Tumor growth and angiogenesis were strongly inhibited by endostatin therapy
To test the effect of endostatin therapy on tumor growth and angiogenesis, tumor sizes were measured and immunohistochemistry (IHC) were performed separately. Compared with control group, tumor growth was actively suppressed by endostatin therapy (P=0.013), while there was no difference of tumor growth between low and high dose group of endostatin (P>0.05) (Fig. 1A and B). Using CD31 as the marker of vascular endothelial cells, cytoplasm of endothelial cells was stained with yellowish-brown. In contract to control group, tumor MVD in mice receiving low dose of endostatin was fewer (P=0.014), while MVD in mice receiving tumor high dose of endostatin was significantly decreased (P=0.002), and the necrosis of tumor tissues were also increased, which was different between these two groups (P<0.05) (Fig. 1C and D). These results indicate by dose dependent, endostatin markedly inhibited tumor angiogenesis, promoted tumor necrosis and significantly reduced tumor growth.
Antitumor and anti-vascular effect of Endostatin on established LLC tumors. (A and B) The tumors were dissected and the tumor growth curves are shown. (C and D) The microvessel density (MVD) is determined by blinded measurement of CD31 expression. The data shown are representative results of independent experiments in the figure, n=7 per group for each experiment. *P<0.05; **P<0.01.
Factors of tumor angiogenesis were strongly inhibited by endostatin therapy
To test the effect of endostatin therapy on tumor angiogenesis and hypoxia, IHC were performed separately. Compared with control group, the expression of VEGF was actively suppressed by low dose of endostatin therapy (P=0.001), while the expression of HIF-1α was significantly increased (P=0.000). Similarly, the expression of VEGF was lower and the expression of HIF-1α was increased markedly in high dose of endostatin therapy (P=0.001) (Fig. 2A-C). Expressions of IL-6 and IL-17 were reduced (P=0.012; P=0.029), and the expression of IFN-γ was increased strongly (P=0.044) in low dose of endostatin therapy by detection with ELISA. Similarly, the expressions of IL-6 and IL-17 was decreased strongly (P=0.012; P=0.029) and the expression of IFN-γ was increased strongly (P=0.036) in high dose of endostatin therapy (Fig. 2D). These data proved that endostatin exacerbated hypoxic conditions and inhibited proangiogenic factors and increased expressions of antiangiogenic factors.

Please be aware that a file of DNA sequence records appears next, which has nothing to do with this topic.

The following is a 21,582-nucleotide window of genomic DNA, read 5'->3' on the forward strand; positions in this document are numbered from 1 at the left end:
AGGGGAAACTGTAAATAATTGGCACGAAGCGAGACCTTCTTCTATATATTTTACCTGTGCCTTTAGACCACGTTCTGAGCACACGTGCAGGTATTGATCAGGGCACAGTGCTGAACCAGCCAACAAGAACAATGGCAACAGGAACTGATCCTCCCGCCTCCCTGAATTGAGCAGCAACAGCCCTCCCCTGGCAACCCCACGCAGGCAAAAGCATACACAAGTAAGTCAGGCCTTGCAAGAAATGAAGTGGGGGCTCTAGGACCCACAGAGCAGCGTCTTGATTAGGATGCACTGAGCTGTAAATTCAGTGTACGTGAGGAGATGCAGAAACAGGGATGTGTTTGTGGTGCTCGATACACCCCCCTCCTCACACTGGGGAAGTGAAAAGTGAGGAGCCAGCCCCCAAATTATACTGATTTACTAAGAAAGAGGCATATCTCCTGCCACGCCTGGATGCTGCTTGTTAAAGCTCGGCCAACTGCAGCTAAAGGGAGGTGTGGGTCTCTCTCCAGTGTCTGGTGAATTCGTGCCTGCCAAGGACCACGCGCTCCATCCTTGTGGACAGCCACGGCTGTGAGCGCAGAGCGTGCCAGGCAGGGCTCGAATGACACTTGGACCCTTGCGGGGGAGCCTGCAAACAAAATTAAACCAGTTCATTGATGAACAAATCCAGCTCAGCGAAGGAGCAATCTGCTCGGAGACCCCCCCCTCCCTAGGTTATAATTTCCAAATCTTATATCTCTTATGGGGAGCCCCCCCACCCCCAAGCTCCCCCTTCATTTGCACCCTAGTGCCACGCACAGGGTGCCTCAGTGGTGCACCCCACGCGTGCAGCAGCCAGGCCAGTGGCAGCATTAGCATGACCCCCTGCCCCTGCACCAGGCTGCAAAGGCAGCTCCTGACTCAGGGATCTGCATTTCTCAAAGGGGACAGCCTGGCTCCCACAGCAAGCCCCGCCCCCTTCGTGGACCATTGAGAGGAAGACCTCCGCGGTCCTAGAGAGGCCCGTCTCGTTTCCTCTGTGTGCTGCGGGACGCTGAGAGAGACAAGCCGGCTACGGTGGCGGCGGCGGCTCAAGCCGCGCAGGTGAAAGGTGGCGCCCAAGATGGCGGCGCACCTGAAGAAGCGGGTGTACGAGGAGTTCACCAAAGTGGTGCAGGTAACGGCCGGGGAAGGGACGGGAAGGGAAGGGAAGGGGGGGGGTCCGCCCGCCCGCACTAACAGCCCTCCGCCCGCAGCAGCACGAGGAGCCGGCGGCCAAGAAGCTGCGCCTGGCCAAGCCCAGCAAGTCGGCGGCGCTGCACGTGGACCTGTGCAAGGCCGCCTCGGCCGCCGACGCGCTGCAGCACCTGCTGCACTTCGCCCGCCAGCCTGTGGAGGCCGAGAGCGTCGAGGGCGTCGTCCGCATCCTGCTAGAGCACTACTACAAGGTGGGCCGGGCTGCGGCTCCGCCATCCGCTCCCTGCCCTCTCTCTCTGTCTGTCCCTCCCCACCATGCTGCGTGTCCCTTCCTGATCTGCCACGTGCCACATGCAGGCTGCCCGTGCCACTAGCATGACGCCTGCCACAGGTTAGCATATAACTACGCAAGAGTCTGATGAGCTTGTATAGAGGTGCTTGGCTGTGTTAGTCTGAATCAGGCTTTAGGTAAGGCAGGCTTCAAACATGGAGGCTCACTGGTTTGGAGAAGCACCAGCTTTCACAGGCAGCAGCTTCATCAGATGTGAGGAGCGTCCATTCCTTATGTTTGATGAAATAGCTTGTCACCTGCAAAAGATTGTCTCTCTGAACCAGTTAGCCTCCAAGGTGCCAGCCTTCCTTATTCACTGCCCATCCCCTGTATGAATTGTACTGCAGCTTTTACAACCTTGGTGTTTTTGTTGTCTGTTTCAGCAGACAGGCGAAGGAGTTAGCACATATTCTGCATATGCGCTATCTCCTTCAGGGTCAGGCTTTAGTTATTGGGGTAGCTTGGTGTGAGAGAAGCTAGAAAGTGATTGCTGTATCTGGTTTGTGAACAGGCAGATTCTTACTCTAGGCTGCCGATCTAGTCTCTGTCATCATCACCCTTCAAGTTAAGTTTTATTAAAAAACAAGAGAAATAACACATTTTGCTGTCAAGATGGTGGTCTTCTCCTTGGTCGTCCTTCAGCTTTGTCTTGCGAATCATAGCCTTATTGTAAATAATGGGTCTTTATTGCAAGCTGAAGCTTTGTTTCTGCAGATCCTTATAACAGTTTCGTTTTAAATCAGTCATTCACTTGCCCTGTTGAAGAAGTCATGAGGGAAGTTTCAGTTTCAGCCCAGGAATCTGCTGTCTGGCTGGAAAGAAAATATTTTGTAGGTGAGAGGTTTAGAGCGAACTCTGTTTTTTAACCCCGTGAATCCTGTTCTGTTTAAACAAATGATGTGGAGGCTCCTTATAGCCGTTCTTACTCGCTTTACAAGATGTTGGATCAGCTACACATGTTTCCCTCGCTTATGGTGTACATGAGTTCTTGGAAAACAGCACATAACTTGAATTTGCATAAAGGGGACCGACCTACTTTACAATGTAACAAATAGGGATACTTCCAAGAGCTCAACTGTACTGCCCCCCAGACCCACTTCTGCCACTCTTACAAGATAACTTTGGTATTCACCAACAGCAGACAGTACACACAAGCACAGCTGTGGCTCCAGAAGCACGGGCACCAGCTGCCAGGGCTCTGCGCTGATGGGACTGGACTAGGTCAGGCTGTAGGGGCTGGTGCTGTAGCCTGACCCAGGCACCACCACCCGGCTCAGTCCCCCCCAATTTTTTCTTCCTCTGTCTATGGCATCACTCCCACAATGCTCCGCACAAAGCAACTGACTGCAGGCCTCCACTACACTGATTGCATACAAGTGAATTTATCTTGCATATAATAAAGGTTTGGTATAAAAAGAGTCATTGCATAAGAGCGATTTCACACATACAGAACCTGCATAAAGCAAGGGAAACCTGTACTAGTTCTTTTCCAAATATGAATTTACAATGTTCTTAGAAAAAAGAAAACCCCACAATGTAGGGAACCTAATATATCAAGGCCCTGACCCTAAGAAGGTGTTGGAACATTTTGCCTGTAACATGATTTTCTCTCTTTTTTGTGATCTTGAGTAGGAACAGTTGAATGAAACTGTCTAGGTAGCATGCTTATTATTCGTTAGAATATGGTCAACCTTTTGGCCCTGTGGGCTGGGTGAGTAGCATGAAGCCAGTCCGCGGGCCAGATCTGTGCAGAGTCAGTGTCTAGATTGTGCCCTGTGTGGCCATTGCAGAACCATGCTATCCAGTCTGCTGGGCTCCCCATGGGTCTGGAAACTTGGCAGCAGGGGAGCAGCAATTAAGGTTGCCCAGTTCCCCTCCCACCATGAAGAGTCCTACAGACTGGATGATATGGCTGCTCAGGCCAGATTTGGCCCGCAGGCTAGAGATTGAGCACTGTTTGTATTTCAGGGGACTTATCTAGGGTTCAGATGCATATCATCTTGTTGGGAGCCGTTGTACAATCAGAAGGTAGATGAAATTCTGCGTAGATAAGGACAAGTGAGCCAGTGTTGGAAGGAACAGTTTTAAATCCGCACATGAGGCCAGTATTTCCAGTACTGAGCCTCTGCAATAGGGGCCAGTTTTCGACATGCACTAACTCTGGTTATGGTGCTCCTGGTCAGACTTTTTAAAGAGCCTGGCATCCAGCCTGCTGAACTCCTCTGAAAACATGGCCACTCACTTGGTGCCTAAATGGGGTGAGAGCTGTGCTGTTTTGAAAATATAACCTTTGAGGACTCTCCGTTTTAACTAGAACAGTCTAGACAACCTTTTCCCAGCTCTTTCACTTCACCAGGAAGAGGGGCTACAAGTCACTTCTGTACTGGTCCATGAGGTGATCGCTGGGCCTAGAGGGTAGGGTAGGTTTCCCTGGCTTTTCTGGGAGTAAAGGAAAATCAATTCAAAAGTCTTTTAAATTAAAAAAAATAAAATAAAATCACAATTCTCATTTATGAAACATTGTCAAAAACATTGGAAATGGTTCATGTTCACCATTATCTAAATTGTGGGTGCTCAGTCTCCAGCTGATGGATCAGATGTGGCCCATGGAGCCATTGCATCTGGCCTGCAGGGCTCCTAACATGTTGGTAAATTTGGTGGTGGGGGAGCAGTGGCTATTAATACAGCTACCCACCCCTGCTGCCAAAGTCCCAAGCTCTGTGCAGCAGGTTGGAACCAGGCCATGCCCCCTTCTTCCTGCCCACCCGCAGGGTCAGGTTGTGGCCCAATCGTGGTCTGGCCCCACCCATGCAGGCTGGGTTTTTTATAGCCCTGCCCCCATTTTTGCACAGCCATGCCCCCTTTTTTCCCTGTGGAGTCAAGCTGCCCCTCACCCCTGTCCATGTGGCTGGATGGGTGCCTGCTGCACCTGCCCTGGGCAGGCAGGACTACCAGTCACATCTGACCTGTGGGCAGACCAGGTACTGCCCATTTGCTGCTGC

Endostatin efficiently descreased multiple proangiogenic factors, and augmented hypoxia in the tumors. (A and B) The VEGF and HIF-1α expressions in the tumors were showed. The expression of β-actin served as an internal control. (C) The expression of VEGF and HIF-1α in the tumors. (D) Expression of the pro/anti-antigiogenic cytokines IL-6, IL-17 and IFN-γ. Data are expressed as the mean ± SD of three independent experiments. *P<0.05.
Endostatin effectively decreased the infiltration of immunosuppression cell and promoted infiltration of DCs and CD8+T cells in tumor. Compared to the controls, the proportion of MDSCs was reduced in low dose (P=0.035) and less in high dose of endostatin (P=0.019). Immune-enhanced M1 type of TAMs were increased in low dose (P=0.031) and more in high dose (P=0.017). Immunity suppressive M2 type of TAMs were declined in low dose (P=0.042) and more in high dose group (P=0.01) (Fig. 3A).